|Year : 2019 | Volume
| Issue : 1 | Page : 31-35
Role of sonoelastography in diagnosing endometrial lesions: Our initial experience
Gulam Marfani, Suresh Vasant Phatak, Kaustubh Anil Madurwar, Samida Samad
Department of Radiodiagnosis, Jawaharlal Nehru Medical College, Wardha, Maharashtra, India
|Date of Web Publication||21-May-2019|
Dr. Gulam Marfani
Department of Radiodiagnosis, Jawaharlal Nehru Medical College, Sawangi, Wardha, Maharashtra
Source of Support: None, Conflict of Interest: None
Context: Real-time elastography is a novel and dynamic imaging technique that is based on the softness or hardness of tissues or organs of interest under the appropriate compression and can be used with conventional ultrasonography (USG) probes after performing grayscale imaging and Doppler USG. Aims: The aim was to analyze the role of sonoelastography in diagnosing endometrial lesions. Subjects and Methods: A prospective study was conducted from August 2016 to 2018. 30 females were included who underwent sonographic examination. Diagnoses were made and later elastograms were obtained. Strain ratios were calculated and the final diagnosis was compared to histopathological diagnoses to evaluate the role of sonoelastography in diagnosing endometrial pathologies. Statistical Analysis Used: Statistical analysis was done be using descriptive and inferential statistic's using chi square test, students unpaired test, sensitivity and specificity and software used in the analysis were SPSS 22.0 version and graft pad prism 6.0 version. Results: Of the total 30 patients, 5 cases were misdiagnosed on USG compared to 1 on elastography which was of atypical endometrial hyperplasia. Sensitivity, specificity, and diagnostic accuracy of ultrasound were found to be 90.28%, 80%, and 88.5%, respectively. Sensitivity, specificity, and diagnostic accuracy of sonography with elastography were 93.06%, 86.67%, and 91.95%, respectively, showing better results. Conclusions: Sonography coupled with elastography showed better results and can be used to avoid dependency on computed tomography and magnetic resonance imaging avoiding radiation exposures and high cost, especially in a developing country like India, or unnecessary surgical interventions can also be avoided.
Keywords: Carcinoma, elastography, endometrium
|How to cite this article:|
Marfani G, Phatak SV, Madurwar KA, Samad S. Role of sonoelastography in diagnosing endometrial lesions: Our initial experience. J Datta Meghe Inst Med Sci Univ 2019;14:31-5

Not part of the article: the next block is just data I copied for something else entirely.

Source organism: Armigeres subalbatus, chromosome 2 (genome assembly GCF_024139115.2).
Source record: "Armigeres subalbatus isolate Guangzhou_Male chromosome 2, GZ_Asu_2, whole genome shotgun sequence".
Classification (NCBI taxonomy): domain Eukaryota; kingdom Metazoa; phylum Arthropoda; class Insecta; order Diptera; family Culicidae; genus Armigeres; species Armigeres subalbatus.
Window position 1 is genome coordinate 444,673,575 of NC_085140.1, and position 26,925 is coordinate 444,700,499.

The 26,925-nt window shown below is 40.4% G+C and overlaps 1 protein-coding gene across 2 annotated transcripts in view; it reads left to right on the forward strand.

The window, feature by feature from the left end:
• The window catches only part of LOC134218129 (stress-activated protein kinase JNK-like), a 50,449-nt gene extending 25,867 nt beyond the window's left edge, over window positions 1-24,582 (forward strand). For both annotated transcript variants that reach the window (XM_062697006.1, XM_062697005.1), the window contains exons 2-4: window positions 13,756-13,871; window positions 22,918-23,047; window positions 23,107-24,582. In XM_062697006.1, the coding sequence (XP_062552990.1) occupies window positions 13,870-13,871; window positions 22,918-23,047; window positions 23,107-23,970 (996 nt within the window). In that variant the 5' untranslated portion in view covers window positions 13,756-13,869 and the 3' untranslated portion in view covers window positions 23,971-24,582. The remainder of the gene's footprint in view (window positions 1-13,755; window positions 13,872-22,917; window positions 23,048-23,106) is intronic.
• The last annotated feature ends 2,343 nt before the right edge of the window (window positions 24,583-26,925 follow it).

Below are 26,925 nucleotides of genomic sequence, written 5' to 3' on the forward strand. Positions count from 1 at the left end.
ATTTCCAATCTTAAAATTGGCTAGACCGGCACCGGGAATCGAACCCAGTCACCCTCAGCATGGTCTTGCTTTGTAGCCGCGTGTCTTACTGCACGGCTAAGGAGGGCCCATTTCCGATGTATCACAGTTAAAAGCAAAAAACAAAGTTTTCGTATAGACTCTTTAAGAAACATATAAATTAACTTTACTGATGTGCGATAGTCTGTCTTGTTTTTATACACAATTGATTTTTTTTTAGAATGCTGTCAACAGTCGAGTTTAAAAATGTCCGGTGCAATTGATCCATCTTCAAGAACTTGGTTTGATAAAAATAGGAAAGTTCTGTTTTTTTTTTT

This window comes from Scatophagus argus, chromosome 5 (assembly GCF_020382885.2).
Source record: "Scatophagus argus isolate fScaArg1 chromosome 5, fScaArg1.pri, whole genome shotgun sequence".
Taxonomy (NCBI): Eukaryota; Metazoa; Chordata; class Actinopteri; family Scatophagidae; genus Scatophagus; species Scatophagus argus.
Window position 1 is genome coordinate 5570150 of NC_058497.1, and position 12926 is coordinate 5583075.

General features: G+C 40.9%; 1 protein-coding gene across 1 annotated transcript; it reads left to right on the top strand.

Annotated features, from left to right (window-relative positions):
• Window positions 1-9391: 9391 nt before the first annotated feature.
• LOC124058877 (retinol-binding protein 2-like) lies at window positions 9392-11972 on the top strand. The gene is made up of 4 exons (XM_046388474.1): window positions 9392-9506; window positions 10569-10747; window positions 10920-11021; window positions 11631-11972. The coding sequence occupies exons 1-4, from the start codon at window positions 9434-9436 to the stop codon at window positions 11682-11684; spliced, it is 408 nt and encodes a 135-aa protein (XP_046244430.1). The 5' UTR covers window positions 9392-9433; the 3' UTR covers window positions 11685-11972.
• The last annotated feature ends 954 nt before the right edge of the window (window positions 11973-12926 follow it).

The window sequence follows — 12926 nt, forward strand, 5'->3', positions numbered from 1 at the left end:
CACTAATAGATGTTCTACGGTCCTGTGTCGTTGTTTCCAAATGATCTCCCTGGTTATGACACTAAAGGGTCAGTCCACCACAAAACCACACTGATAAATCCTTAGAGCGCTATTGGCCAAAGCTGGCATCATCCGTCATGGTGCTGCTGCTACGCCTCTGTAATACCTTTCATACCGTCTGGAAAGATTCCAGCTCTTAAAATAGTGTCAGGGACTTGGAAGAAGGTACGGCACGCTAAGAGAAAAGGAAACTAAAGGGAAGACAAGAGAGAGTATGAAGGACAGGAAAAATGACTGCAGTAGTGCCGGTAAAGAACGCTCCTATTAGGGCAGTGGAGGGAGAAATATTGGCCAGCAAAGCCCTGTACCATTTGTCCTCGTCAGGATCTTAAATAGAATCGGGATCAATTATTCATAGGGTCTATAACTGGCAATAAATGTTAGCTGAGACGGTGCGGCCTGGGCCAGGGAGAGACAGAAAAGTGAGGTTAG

|How to cite this URL:|
Marfani G, Phatak SV, Madurwar KA, Samad S. Role of sonoelastography in diagnosing endometrial lesions: Our initial experience. J Datta Meghe Inst Med Sci Univ [serial online] 2019 [cited 2020 Jun 4];14:31-5. Available from: http://www.journaldmims.com/text.asp?2019/14/1/31/258665
| Introduction|| |
The anatomic female pelvis is quite complex, as it contains a number of organs and organ systems accomplishing different and independent functions. The genital system represents the main part of the female pelvis. Pelvic mass of gynecological origin can present at any age group in lifetime. Approximately 20% of women population are at risk of developing some pelvic mass at certain point in their lifetime, and many of these women will have to undergo unnecessary laparoscopies/laparotomies.
Ultrasound (US) is used in distinguishing the origin of pelvic masses whether uterine or adnexal and whether the pelvic mass is cystic, solid, or mixed. It gives the gynecologist the necessary information to plan the right therapeutic approach needed in the given situation.
Real-time elastography is a novel and dynamic imaging technique that is based on the softness or hardness of tissues or organs of interest under the appropriate compression and can be used with conventional ultrasonography probes after performing grayscale imaging and Doppler US. Sonoelastography increases the sensitivity and specificity of US and adds to the diagnostic confidence. This study was conducted with a view to find out the diagnostic value of sonoelastography in endometrial lesions.
| Subjects and Methods|| |
Source and method of collection
The study was carried out in the Department of Radiodiagnosis, Acharya Vinoba Bhave Rural Hospital, attached to the Jawaharlal Nehru Medical College, Sawangi (Meghe), Wardha, between August 2016 and August 2018 using standard protocol.
A total number of 30 patients with postmenopausal bleeding and irregular menstrual bleeding associated with abdominal pain had undergone real-time transvaginal US followed by elastography which was performed using Hitachi Aloka Arietta 70S ultrasound machine with transvaginal transducer (5–11 MHz), and histopathological sampling was done.
The study protocol was approved by the ethical committee. All the patients gave informed consent to participate. Patients (females) will be selected from those presenting with clinically suspected pathology of the endometrium. All cases irrespective of age referred to the department with suspected endometrial pathologies. Patients with the following conditions were excluded: patients on chemotherapy and radiotherapy, patients not willing to be a part of the study, and patients on hormonal therapy.
Detailed menstrual, obstetric, and medical histories of each patient were taken, and general physical, systemic, and gynecological examination was done. Relevant investigations were done according to clinical findings.